Thursday, October 4, 2018

10 Shitty Things Nobody Tells You About Life With Chronic Illness || #RivetRant

Everyone thinks that chronic illness is a one way ticket to Lazy Town (not to be confused with the children's television series that appealed to creepers on the internet), but it's no cakewalk. Most chronically ill people are working harder to achieve the same results with half the resources, and that's just to survive the day.

Image Description: Cartoon depiction of Rivet Licker, the author of this blog. She is a tired looking woman with short purple/pink hair and has thermometer in her mouth. She is wearing a bath robe and holding a mug of coffee in one hand, and the other is placed on her face. Text reads "Chronic Illness Is Shitty".

I know it's not beauty related, but I don't really want to publish a story with a well known chronic illness website that is pretty crappy to neurodivergent people and rhymes with 'She Fighty'. Better published on an independent platform!

This post comes with a massive trigger warning for lots of swearing, mental health, suicidal ideation, drugs, bodily functions, dismissive doctors, ableism (naturally), financial woes, inspiration porn, flashy GIFs, etc.

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I have Lupus. It's a crappy condition and there's no cure. It can be life threatening in some people, depending on the severity; mine only involves connective tissues (muscles, joints, skin, etc), and I also have ADHD and am on the Autism Spectrum, which I have talked about here. Aside from dealing with the unpleasant symptoms, there are so many other things that go on that are just almost worse than having the disease itself.

1. You don't get just one disease.


Sure, you're at the doctors because you've felt off for months on end as a teenager and they finally get some kind of diagnosis. You have arthritis, here's some NSAIDs, go away. Most chronic illnesses, particularly autoimmune ones, much like my Lupus, take years and years to diagnose (8 years for me) then you find out that it isn't just Lupus, but it's also the Polycystic Ovary Syndrome you got diagnosed with a few years prior which now might be Endometriosis, and the Borderline Personality Disorder you developed from dysfunctional environments, and the Raynaud's (basically, I'm not supposed to handle cold things without gloves), and then all those nasty ass viruses that bring you down more often than the healthy population.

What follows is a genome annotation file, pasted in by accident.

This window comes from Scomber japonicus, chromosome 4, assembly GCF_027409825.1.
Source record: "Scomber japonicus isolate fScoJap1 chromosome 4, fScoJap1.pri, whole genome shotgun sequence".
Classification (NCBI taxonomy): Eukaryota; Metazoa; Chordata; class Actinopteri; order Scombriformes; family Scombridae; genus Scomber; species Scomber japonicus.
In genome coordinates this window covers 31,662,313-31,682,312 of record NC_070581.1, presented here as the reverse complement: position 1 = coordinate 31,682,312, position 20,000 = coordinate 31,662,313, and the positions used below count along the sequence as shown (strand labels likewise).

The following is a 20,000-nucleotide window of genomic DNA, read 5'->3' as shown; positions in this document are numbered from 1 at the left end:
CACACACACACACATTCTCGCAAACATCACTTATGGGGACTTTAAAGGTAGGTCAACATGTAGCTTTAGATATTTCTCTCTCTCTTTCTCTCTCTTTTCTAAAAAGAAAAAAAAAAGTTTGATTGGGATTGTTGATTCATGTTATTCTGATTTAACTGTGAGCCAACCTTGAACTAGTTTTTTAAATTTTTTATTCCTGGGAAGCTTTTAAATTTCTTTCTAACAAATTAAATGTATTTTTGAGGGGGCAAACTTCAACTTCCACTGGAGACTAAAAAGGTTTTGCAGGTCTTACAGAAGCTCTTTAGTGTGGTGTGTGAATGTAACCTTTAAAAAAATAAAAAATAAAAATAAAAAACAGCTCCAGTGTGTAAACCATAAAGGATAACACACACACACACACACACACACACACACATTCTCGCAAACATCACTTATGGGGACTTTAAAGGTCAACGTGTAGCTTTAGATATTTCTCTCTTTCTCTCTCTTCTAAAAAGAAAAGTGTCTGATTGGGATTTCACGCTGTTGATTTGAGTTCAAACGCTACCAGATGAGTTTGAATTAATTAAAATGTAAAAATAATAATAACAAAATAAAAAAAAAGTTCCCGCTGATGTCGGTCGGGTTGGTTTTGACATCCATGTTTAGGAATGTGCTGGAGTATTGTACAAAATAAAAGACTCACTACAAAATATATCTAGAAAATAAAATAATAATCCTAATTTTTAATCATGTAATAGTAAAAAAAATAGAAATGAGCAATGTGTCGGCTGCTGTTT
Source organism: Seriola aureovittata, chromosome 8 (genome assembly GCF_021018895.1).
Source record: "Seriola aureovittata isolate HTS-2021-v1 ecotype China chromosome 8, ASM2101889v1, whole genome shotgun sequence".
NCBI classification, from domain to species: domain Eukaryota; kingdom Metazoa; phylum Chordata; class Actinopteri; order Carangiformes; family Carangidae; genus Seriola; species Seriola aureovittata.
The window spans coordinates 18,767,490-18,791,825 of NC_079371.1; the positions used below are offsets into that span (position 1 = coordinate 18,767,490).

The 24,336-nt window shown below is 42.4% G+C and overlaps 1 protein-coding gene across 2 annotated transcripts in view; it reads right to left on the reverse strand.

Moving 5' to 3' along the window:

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2. The treatment is sometimes way worse than the disease.


I can't tell you how many drugs I have to take to manage my multiple conditions. I also can't tell you how many different treatments I've tried (and been suggested by people who think they know more than my doctors, or are just really ableist MLM sales reps). Surely enough, a lot have helped me regain my functionality (and sanity). This one drug I take is a nightmare. It's a chemo drug that slows down my immune response and thus prevents my body from attacking healthy tissues. I only have to bare it weekly (so long as I don't have any viral illness or infection, which means I cannot take it). It helps the arthritis so, so much, but the cost is up to three days of severe fatigue, nausea, fever, and flu-like aches, then we have to pray I don't get the flu on top of it! Then there are the meds to keep my brain chemicals balanced enough so I don't go off the edge. Take the wrong dose and it either doesn't work, or you're off the rails because your heart wants to jump out of your chest and you cannot stop shaking. Forget about sleeping tonight, you're going to sit on the toilet with the runs!